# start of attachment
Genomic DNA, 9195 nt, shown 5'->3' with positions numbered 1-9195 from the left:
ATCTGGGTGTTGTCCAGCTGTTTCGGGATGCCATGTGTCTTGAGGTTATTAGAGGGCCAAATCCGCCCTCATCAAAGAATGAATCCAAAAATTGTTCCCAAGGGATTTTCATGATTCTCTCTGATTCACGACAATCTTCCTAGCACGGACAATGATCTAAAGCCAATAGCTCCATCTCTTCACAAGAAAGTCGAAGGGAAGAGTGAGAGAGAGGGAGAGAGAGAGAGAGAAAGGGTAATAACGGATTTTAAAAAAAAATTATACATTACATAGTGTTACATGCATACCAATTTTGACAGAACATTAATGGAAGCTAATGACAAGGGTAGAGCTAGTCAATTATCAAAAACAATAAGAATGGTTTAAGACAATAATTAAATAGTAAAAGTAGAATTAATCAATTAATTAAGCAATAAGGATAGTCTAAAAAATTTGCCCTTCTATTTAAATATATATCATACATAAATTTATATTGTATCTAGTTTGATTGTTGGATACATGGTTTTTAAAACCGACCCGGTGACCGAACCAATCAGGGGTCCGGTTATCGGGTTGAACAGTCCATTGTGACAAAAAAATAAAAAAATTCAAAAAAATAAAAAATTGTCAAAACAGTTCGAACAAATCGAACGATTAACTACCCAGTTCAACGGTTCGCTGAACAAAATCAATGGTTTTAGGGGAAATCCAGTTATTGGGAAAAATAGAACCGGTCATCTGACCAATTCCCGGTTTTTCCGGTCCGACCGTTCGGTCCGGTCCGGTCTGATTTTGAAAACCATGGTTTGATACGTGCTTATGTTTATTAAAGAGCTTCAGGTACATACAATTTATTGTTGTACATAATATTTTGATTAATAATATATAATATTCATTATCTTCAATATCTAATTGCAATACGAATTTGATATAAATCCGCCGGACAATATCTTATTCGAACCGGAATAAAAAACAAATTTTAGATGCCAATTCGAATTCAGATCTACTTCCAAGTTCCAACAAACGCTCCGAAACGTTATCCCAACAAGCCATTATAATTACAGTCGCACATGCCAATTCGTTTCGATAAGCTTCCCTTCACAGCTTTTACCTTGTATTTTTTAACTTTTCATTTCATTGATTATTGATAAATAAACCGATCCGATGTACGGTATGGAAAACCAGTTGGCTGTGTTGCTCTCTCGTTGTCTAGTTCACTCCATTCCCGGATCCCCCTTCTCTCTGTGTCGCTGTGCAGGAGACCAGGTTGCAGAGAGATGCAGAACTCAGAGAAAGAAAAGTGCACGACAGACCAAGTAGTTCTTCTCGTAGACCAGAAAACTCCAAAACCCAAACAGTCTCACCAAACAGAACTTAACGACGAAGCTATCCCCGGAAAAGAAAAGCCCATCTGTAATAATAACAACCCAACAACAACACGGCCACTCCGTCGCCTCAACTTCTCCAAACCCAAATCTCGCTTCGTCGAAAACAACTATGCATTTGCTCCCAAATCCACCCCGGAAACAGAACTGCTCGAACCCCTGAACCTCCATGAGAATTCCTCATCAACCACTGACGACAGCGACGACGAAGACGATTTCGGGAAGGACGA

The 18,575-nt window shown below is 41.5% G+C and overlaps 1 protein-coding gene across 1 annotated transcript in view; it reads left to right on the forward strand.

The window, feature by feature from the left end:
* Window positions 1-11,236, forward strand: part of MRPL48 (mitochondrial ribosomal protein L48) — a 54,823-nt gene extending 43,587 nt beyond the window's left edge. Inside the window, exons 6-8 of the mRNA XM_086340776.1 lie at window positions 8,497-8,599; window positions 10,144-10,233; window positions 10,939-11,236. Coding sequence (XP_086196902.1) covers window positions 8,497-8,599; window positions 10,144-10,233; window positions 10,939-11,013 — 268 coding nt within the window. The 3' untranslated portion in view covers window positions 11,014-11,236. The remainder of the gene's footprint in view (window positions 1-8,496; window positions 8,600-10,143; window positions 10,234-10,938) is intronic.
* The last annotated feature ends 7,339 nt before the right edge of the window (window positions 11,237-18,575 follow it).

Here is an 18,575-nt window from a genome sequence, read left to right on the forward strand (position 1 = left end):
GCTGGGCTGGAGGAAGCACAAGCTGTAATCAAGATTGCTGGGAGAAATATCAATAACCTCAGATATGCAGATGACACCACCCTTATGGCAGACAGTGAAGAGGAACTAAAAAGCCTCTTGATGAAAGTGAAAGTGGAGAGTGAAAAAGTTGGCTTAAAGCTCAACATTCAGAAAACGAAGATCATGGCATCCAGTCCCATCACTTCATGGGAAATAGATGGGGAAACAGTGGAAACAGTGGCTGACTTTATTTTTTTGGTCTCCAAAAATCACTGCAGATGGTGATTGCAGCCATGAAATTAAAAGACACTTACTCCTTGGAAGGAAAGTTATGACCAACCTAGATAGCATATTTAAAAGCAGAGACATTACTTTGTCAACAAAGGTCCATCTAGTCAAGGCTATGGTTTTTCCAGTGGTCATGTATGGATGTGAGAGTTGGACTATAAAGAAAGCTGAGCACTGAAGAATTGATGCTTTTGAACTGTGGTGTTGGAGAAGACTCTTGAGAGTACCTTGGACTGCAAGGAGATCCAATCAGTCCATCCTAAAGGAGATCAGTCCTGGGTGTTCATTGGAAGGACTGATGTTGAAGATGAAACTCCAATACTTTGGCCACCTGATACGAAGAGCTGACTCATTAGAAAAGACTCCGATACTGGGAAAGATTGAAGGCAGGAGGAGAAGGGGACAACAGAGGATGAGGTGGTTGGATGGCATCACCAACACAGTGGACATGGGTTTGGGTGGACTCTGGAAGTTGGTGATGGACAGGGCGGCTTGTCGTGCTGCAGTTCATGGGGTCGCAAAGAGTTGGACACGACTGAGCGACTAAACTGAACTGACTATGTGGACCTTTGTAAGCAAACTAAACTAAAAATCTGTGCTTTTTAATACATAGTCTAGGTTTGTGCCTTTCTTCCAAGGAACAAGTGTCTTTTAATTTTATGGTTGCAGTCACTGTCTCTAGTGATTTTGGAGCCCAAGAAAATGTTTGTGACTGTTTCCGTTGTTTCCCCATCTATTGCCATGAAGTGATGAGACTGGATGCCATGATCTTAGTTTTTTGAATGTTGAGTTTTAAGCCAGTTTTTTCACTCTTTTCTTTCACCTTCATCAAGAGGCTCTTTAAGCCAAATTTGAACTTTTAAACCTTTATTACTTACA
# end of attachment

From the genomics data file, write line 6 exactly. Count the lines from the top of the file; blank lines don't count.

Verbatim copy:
* The last annotated feature ends 7,339 nt before the right edge of the window (window positions 11,237-18,575 follow it).